“She works hard and plays hard because she loves to win.”
“It’s his competitive nature that’s made him so successful.”
We’ve all heard leaders described this way. We’ve certainly competed against such persons in one venue or another. Perhaps we’ve even said such things about ourselves. In my experience, such statements are generally considered to be compliments or positive descriptions of a person.
But is Competitiveness inherently good and positive for a leader? Is striving to finish in first place always a valid and appropriate goal? One might jump to the familiar Biblical passage in I Corinthians where Paul tells us, “Do you not know that in a race all the runners run, but only one gets the prize? Run in such a way to get the prize.”
But what is the prize? Is it always being the first to cross the finish line or score the most points or fewest strokes, or take the most tricks? Is it always getting the coveted assignment or having the highest sales? Is it always to get your point across and your recommendation accepted? After all, someone who sets goals and does whatever it takes to reach them, is likely to achieve success…or at least the type of success that they set out to achieve.
Ah, there it is…“do whatever it takes”! Now for purposes of this discussion, we will assume that means whatever is legal, moral, and ethical. (Based on previous comments that I’ve made on LeadershipVoices about sociopaths, I understand that there are those who are not constrained by legality, morality, and ethics, but that’s a different discussion). If you can win, should you? If you can outwork, outmaneuver, outwit or outlast your opponents, should you? Should you direct those under your leadership to always do so?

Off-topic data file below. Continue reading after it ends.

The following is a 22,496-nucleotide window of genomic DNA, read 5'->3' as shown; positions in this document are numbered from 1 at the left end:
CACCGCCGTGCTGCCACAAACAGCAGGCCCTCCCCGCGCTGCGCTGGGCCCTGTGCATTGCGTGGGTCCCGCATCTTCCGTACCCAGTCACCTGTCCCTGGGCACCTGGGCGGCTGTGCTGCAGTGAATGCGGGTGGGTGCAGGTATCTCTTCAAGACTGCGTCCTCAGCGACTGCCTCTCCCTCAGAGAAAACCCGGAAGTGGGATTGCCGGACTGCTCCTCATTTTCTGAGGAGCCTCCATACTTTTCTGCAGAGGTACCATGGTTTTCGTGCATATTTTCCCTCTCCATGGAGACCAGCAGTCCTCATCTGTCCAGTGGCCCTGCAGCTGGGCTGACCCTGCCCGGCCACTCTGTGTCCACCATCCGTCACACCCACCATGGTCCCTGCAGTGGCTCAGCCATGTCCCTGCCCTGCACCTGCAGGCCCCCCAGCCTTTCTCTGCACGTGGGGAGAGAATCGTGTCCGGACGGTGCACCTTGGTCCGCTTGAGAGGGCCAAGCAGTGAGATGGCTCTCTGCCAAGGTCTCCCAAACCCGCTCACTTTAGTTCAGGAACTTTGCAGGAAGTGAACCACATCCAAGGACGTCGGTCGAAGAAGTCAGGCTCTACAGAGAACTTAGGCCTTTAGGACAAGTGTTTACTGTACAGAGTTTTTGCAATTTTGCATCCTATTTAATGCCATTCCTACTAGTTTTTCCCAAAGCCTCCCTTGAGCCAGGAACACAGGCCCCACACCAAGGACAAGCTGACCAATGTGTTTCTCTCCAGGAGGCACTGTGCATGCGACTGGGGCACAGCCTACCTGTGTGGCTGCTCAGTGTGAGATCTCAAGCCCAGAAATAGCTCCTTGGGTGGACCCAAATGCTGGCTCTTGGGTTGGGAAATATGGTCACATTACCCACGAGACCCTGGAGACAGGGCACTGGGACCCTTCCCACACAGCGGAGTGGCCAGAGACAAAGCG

Part of the answer might be to identify on whose behalf you are competing. If we are talking about competing to make a sale in the marketplace, then you probably have a fiduciary obligation to your boss/company/shareholders to maximize your output. And that probably means to do whatever you can (within the constraints mentioned earlier) to outsell your competitors. The same can probably be said of participating in a team sport or competing athletically on behalf of a particular school or athletic program…especially if you’re compensated one way or another to do so.
But what if you’re playing Chutes and Ladders with your 5-year old? Have you ever “thrown” a game of checkers with your child to see their joy when they win? How about letting someone else in a committee that you serve on at church or in a social club implement their idea rather than yours, even if you think yours is better, to build their self-confidence? Do you always jump in to correct the record when a struggling co-worker takes credit for one of your ideas? I suspect that some reading this might say, “No, my competitive nature won’t allow me to do that.”
A veteran friend of mine who led helicopter missions into Iraq told me about some mentoring that a very senior military officer once gave him. That officer said that he occasionally allowed a subordinate, sometimes well beneath him in rank, to make a tactical decision in a meeting that was different than the decision that he would have made. Obviously it would be for something without strategic implications. But in doing so, that person felt the accomplishment of being heard and valued. And if their decision went south, they learned from that as well, and the senior officer was there to support and coach them.
How much of your Competitiveness is motivation to work and train and compete hard, and how much of it is driven by pride or a self-centered view of life?
Going back to scripture, Philippians 2:3 says to “Do nothing out of selfish ambition or vain conceit. Rather, in humility, value others above yourself.” Can you be Competitive and still be humble? Sure. But can a Competitive person miss opportunities to help and encourage others, build relationships, or even teach others by focusing on their own need to win? I’ve seen it.
Photo credit: Marcos Vasconcelos Photography / Foter.com / CC BY-NC-ND
Photo credit: kevinthoule / Foter.com / CC BY-NC-ND
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